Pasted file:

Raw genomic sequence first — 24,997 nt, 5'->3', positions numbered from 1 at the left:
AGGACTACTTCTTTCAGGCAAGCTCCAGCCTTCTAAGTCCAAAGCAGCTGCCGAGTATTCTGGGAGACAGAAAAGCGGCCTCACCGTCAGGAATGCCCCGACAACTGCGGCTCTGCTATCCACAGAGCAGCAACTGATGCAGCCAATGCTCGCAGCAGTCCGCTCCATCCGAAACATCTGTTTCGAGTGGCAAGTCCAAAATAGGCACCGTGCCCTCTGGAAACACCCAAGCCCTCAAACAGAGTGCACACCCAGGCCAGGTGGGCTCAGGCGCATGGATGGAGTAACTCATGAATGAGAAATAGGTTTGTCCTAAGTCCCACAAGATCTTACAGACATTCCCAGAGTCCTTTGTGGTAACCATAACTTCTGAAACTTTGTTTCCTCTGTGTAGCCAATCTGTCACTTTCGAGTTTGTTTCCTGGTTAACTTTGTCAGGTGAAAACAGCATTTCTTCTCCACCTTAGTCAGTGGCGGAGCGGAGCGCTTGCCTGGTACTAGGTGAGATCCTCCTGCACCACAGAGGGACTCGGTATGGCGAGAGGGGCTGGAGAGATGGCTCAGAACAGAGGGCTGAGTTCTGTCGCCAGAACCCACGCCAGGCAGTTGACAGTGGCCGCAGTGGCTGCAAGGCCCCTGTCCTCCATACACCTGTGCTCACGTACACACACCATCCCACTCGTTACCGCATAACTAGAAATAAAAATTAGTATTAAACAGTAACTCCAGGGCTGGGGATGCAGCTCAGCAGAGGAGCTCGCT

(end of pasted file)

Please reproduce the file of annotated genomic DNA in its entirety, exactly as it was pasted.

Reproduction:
Raw genomic sequence first — 24,997 nt, 5'->3', positions numbered from 1 at the left:
AGGACTACTTCTTTCAGGCAAGCTCCAGCCTTCTAAGTCCAAAGCAGCTGCCGAGTATTCTGGGAGACAGAAAAGCGGCCTCACCGTCAGGAATGCCCCGACAACTGCGGCTCTGCTATCCACAGAGCAGCAACTGATGCAGCCAATGCTCGCAGCAGTCCGCTCCATCCGAAACATCTGTTTCGAGTGGCAAGTCCAAAATAGGCACCGTGCCCTCTGGAAACACCCAAGCCCTCAAACAGAGTGCACACCCAGGCCAGGTGGGCTCAGGCGCATGGATGGAGTAACTCATGAATGAGAAATAGGTTTGTCCTAAGTCCCACAAGATCTTACAGACATTCCCAGAGTCCTTTGTGGTAACCATAACTTCTGAAACTTTGTTTCCTCTGTGTAGCCAATCTGTCACTTTCGAGTTTGTTTCCTGGTTAACTTTGTCAGGTGAAAACAGCATTTCTTCTCCACCTTAGTCAGTGGCGGAGCGGAGCGCTTGCCTGGTACTAGGTGAGATCCTCCTGCACCACAGAGGGACTCGGTATGGCGAGAGGGGCTGGAGAGATGGCTCAGAACAGAGGGCTGAGTTCTGTCGCCAGAACCCACGCCAGGCAGTTGACAGTGGCCGCAGTGGCTGCAAGGCCCCTGTCCTCCATACACCTGTGCTCACGTACACACACCATCCCACTCGTTACCGCATAACTAGAAATAAAAATTAGTATTAAACAGTAACTCCAGGGCTGGGGATGCAGCTCAGCAGAGGAGCTCGCT